Having J Mascis at the helm may bring illusions of driving guitars, messily fighting with themselves, but here he has returned to his first instrument, the drums, along with Dave Sweetapple (bass), and Kyle Thomas of feathers to create a sound far removed from anything they are well known for.
This, the second album from this supergroup, has the raw punk of the Dead Kennedys and the Dwarves, with Therapy-style high pitched snare hits and all with a taste of the seventies and Black Sabbath.
As the band never practice and rarely play shows, the sound has a unique feel to it that is of the moment. The grunge of Dinosaur Jr and the avant-folk of Feathers is replaced by pure metal, and allows the band members to really let their long hair down.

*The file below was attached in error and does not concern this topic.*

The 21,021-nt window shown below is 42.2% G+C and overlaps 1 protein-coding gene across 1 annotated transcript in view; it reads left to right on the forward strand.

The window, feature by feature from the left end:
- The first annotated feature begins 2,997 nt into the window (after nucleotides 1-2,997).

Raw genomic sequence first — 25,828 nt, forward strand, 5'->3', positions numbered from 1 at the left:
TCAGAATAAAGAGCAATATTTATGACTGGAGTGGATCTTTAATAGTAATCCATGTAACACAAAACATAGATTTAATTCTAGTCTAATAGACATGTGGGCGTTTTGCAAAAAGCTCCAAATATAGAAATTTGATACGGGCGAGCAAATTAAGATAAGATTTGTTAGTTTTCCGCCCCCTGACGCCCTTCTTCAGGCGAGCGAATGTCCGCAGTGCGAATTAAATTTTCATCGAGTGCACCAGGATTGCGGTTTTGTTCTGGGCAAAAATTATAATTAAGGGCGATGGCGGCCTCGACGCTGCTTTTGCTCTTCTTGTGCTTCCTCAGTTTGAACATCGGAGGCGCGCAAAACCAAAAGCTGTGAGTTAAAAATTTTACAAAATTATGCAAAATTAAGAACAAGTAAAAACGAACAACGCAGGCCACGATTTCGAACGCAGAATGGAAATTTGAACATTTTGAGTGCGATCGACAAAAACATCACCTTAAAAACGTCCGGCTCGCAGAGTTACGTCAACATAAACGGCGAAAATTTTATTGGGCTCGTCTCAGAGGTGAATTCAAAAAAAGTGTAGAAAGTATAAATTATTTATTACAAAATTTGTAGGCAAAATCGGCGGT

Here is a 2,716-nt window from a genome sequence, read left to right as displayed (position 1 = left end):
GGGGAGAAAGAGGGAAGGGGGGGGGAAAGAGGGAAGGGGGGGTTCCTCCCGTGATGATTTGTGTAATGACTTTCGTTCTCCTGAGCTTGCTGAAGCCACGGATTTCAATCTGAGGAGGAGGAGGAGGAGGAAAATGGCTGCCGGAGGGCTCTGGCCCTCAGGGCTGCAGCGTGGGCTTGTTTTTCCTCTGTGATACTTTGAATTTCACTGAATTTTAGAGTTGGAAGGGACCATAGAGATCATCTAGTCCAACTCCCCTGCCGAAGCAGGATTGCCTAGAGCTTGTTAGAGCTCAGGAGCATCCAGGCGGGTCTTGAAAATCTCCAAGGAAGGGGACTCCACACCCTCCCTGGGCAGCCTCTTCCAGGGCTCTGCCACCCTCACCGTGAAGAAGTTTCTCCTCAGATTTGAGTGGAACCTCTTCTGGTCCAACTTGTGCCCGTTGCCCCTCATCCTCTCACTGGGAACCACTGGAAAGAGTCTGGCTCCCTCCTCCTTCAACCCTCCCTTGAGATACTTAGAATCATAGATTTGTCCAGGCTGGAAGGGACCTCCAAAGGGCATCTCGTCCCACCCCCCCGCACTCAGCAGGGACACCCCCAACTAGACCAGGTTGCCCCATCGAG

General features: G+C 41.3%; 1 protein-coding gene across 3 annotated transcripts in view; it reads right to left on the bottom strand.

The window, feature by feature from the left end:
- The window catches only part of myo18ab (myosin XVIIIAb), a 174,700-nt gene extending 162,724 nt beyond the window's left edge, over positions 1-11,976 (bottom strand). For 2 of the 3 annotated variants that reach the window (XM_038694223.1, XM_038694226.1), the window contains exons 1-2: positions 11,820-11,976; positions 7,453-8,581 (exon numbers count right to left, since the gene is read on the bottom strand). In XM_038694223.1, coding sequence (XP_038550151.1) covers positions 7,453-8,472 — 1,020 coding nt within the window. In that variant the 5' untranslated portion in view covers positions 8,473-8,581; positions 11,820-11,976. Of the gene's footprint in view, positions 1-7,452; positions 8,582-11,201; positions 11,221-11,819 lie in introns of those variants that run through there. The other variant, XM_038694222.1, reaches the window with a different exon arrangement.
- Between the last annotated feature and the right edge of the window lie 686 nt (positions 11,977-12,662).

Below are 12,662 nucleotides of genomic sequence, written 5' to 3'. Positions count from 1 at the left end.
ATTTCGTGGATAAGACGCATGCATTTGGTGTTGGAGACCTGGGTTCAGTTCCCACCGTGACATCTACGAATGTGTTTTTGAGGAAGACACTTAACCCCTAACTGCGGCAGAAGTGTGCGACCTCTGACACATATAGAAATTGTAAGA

Thomas has vocals similar to Dead Meadow's Jason Simon, unassuming but getting the job done. Mascis and Sweetapple are a steady rhythm section, but it is the usually folky Thomas and Kurt Weisman (fellow Feathers man Asa Irons' replacement) that steal the limelight here. The production is not exactly crisp, but the result does more for the sound than a more polished piece of work would. The songs are meant to be sloppy; these guys have already proved their salt in their other offerings, and now is time for some fun.
The variety of the album, though all doom metal in the first instance, is evident with '1000 mph' (fast, punk rock with somewhat tongue-in-cheek lyrics), 'Sweet Sue', with its Sabbath-washed riffs and slow; quite melodic rhythm, and the clever feedback intro to 'Psychotic Rock'.
So don't expect a Dinosaur Jr or Feathers style band, as it is far from it. But do expect a fun metal album with established band members returning to their roots in the eighties.